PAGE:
Missouri’s first vote for a cannabis union is about to happen
Workers at The Grove location of SWADE Cannabis may soon become the first cannabis workers in Missouri to unionize.
2021 saw growing support for and implementation of union charters in the cannabis industry, including in Illinois – where over the last two years, 11 dispensaries have joined either UFCW Local 881 or Teamsters Local 777.
In Missouri, Bernadette Faure is pushing toward unionization for cannabis retail workers. Employees at The Grove location of SWADE have already submitted a petition for a union election to company management and the National Labor Relations Board. Those employees are expected to vote on unionization in February in an election administered by the NLRB.
“We are committed to offering industry-leading pay and benefits starting on the first day of employment. While we will not stand in the way of unionization efforts, we feel it’s important to recognize that Swade employees receive an industry-leading starting wage and tips, excellent health care benefits with medical, dental and vision coverage at 100 percent of the premiums paid for employees and 50 percent for dependents,” a statement from Jack Haddox, director of SWADE dispensary operations, read. “We are proud of the environment we are creating and are committed to remaining leaders in the industry.”
For Faure, compensation and benefits are only the beginning of the discussion.
“Saint Louis University sold me an education that would net me a career. I invested in education so I could speak to this plant’s benefit. I worked diligently and with a passion to execute the highest level of cannabis medical care available in St. Louis, to the positive review of many many patients, brands, and indeed the company as well,” she explained.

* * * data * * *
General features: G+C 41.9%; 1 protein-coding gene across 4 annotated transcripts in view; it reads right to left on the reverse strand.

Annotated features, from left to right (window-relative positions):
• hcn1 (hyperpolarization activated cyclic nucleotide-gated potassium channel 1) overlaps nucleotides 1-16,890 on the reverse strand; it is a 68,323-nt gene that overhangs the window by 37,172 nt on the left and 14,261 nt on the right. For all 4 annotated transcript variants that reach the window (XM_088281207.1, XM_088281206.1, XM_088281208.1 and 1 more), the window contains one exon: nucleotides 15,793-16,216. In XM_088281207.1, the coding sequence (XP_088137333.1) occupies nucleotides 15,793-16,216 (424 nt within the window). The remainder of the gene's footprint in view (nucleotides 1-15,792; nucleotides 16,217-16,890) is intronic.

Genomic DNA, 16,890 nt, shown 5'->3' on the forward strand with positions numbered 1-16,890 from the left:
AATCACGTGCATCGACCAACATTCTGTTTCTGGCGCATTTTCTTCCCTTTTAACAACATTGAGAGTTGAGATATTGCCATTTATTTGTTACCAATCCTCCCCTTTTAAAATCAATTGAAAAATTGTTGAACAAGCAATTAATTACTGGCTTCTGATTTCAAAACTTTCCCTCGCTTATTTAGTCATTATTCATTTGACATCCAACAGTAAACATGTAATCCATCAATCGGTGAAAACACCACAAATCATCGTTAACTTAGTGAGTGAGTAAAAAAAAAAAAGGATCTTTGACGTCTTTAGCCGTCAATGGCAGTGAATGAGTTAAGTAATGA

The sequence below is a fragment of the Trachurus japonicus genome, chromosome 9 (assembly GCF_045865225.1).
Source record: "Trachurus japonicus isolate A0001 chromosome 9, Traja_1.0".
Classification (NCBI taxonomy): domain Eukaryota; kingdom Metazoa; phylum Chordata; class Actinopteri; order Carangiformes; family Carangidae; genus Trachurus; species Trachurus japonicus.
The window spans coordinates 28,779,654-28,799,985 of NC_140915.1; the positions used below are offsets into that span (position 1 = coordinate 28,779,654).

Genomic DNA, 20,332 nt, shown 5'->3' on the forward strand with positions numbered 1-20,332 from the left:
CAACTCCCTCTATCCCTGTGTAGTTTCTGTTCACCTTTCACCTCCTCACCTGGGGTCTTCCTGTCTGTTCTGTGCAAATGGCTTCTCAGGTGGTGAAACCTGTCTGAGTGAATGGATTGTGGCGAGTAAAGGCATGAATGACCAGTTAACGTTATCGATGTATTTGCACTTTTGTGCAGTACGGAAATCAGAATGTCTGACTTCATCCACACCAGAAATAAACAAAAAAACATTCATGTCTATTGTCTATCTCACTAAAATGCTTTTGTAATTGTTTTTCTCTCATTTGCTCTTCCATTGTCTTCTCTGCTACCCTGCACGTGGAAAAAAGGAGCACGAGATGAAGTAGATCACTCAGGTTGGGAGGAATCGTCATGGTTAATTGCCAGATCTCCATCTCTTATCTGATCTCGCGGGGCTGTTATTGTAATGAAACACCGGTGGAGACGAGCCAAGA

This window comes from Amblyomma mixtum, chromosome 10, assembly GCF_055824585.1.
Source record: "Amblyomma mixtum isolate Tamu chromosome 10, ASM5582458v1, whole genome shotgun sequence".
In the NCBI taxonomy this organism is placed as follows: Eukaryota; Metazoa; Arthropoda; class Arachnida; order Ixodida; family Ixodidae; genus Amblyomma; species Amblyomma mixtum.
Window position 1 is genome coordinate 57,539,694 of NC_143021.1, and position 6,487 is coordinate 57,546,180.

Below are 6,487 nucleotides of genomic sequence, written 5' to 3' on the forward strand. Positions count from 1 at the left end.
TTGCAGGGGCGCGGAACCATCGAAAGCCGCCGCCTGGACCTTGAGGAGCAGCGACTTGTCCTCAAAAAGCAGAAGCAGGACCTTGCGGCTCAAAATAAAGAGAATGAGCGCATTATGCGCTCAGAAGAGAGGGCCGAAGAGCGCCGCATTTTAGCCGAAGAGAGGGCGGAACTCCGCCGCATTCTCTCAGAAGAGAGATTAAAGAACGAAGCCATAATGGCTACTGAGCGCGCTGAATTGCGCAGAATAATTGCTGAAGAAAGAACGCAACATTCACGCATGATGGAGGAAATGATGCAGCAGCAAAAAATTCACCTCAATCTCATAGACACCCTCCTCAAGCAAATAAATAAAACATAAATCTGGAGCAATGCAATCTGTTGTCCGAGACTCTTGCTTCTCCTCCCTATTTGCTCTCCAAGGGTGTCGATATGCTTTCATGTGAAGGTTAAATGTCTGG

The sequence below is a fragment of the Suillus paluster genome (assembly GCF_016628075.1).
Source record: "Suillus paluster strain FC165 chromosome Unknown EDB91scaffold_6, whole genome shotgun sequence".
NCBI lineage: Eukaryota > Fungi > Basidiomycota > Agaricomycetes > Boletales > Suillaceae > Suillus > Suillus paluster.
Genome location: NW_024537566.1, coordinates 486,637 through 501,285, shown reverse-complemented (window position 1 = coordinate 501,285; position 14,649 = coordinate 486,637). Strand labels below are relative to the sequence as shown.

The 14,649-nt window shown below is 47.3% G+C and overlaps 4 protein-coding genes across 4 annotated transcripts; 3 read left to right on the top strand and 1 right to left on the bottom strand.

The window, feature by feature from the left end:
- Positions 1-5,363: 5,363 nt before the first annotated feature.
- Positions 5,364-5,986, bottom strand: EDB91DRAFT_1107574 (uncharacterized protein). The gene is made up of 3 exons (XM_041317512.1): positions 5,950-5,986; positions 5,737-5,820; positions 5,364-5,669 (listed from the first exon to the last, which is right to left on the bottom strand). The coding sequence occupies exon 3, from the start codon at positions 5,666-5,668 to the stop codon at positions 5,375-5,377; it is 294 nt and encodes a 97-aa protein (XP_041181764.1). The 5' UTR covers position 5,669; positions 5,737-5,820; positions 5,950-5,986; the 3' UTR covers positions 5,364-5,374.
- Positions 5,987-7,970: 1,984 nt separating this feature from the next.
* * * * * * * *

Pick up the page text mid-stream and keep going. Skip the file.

“I see a union as a path forward so I may continue that important medical work and receive adequate compensation for the detailed, complicated work we do, unabridged by corporate interest. I love my job, and while others see opportunity as companies grow, scale, and open new licenses, I see a turning tide where dispensaries attempt to lower ticket times and get people in and out like we see in Illinois. My patients are not interested in that experience. We must advocate for them as we advocate for our dignity and equity in the workplace.”
Faure believes that businesses should welcome and support unionization as a tool for employee satisfaction and, by extension, customer retention.
“Investing in your workforce sharply reduces worker turnover and is good for businesses. People throughout time like seeing one person when they buy cannabis. They develop a rapport, and we have tools to save their favorite items to their account. Sometimes their behavior or use may change, and we’ll follow up with them and just make sure they don’t need any additional assistance.”
“We interact with the patient. We should be leading our selection in the store,” she explained.
When asked how much influence retail employees should have over the businesses they work for, Faure told Greenway, “The business is very simple – sell products patients need. Now perhaps we don’t know everything, but we’re seeing our neighborhood friends come through that front door, and they’re telling us what they want; there was a time the company valued this input.”
In Missouri, retail workers must pass a background check and register with the state to obtain a facility agent ID, verifying they are eligible to work in a cannabis business. The facility agent ID license costs $75 and is valid for three years. The facility agent ID allows workers to be employed at any licensed cannabis facility in the state. There are currently no other requirements for retail cannabis workers.
Nationally, budtenders average $15.74 hourly, according to Vangst. Workers at SWADE start at $15.75 hourly.
While The Grove workers will be the first to vote on unionization, sources say retail workers at other dispensaries around the state have started exploring unionization. Another vote at a separate location appears imminent.
“Unions set the floor, so even places that don’t unionize have to compete with the better wages and benefits we bargain, so we help bring up the standards for everyone,” Faure said.
“[Other cannabis retail workers] are overwhelmingly supportive; it’s time for us to be treated like the medical professionals that we are.”